October 25, 2017

Corgyncombe Farmers' Market!

Nanny Nettie-Kin Loads Her Wagon and Readies for the Market!
Nanny Nettie-Kin readies her wagon for the Corgyncombe Farmers' Market.

Nanny Nettie-Kin and her wagon have arrived for the Corgyncombe Farmers' Market.
Hitty Delight, the most recent Hitty to come to Corgyncombe, accompanies Nanny.
What a lovely autumnal glow and wonderful day for the Corgyncombe Farmers' Market!

Corgyncombe Acorn Squash

Corgyncombe Broccoli

Corgyncombe carrots being readied for canning.

Corgyncombe cabbage and beans.

Corgyncombe Pumpkins

Corgyncombe cabbage

Hitty Delight helps Nanny Nettie-Kin unload the wagon.

Nanny Nettie-Kin's display at the
Corgyncombe Farmers' Market.
A jug of Corgyncombe maple syrup is up atop the display.

Corgyncombe Potatoes and Tomatoes

Corgyncombe onions

A lovely Autumnal display on our way to ancestral lands in Vermont.

"My Summer in a Garden" by Charles Dudley Warner is interesting and humorous to read during the weeks of vegetable gardening season. A quote from the book: "There is life in the ground; it goes into the seeds; and it also, when it is stirred up, goes into the man who stirs it. The hot sun on his back as he bends to his shovel or hoe, or contemplatively rakes the warm and fragrant loam, is better than much medicine." On the book is a Corgyncombe potato blossom.

Lovely Hitty Delight carries the basket of buttons used by the dolls as currency.
I oft' times carry a basket instead of a purse myself.
Tasha Tudor had the children use buttons to buy goods for their dolls and animals and Sparrow Post to deliver mail. The currency for the dolls at Corgyncombe is buttons, as well!

Corgyncombe Vegetables

Corgyncombe canned carrots.

Corgyncombe Butt'ry

The large golden dollhouse,
Pumpkin House,
an old New England House.

Nanny Nettie-Kin and the Little Dolls of Pumpkin House
bringing the harvest in to the hall of their Old New England House.
Many hands make light work.

And Tillie Tinkham, the seamstress mouse for the dolls at Corgyncombe, comes and little paws help, too.

The squash are stored in the hall of Pumpkin House,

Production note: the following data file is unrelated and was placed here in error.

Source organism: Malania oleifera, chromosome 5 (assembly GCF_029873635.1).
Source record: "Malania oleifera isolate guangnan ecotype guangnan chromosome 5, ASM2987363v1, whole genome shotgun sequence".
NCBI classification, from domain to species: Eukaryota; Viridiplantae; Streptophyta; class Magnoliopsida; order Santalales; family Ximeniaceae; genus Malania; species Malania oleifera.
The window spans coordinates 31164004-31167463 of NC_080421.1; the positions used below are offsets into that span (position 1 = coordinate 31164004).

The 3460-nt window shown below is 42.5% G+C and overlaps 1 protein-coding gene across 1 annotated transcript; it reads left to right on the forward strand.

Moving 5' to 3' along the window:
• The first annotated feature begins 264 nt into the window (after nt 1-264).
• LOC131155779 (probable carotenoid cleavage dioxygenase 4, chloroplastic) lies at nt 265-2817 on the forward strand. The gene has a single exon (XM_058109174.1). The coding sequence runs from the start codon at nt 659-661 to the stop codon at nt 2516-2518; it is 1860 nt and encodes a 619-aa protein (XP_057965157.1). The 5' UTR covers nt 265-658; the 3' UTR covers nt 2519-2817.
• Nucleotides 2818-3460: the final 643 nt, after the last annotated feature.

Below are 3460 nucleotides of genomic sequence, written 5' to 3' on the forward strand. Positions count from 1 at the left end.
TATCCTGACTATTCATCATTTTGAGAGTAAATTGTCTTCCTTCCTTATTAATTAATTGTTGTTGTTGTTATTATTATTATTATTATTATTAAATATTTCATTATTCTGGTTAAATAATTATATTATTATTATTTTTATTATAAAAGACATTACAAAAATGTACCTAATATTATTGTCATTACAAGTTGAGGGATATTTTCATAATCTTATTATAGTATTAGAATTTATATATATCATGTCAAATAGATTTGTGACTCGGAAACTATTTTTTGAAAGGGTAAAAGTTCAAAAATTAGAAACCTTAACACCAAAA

which also serves as Nanny Nettie-Kin's Herbary.
Hitty had rushed upstairs with her favorite Pumpkin and hid it under the bed to later make a "Pumpkin Moonshine". Tasha Tudor wrote and illustrated the book "Pumpkin Moonshine" about a little girl who found a special pumpkin to make a pumpkin moonshine.

I acquired the sandstone sink in Connecticut where my ancestors, the Stanclift family, dwelt. In the above photograph I have a colander full of washed carrots from the Corgyncombe Vegetable Garden.
Gravestone carving was a tradition in the Stanclift family. The stone of the gravestones and the Corgyncombe Butt'ry sink are the same reddish brown sandstone. The sink, which was from a very old house in the area the Stanclifts lived, could well have been made by one of the Stanclifts.
Our Stanclift family came from Yorkshire, England in the 1680s.

Nanny Nettie-Kin has had an abundance of squash at her Pumpkin House gardens and decides to make gourd soup.
Above, she is chopping the squash.

The dolls at Corgyncombe and I have many things in common including a love of yellowware, baskets, gardening, and many old fashioned favorite things and old ways.

 Nanny Nettie-Kin cooking her gourd soup on her old cast iron stove, which is called the "Ark".

Nanny Nettie-Kin puts the gourd soup through a sieve.

Nanny Nettie-Kin serves gourd soup.
She went out in her herb garden and found the smallest leaves of sage to put atop the soup.
All the Hittys at Pumpkin House find it to be most delicious!

Some of the photographs and some of the writings on this post are from previous Corgyncombe Courant posts that can be found here on the Corgyncombe Courant and from our web site and our previous postings elsewhere on the internet.

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Photographs, images, and text copyright © 2000-2017 Diane Shepard Johnson and Sarah E. Johnson. All rights reserved. Photographs, images, and/or text may not be reproduced in any form without permission in writing from Diane Shepard Johnson and Sarah E. Johnson.

copyright © 2017 Diane Shepard Johnson and Sarah E. Johnson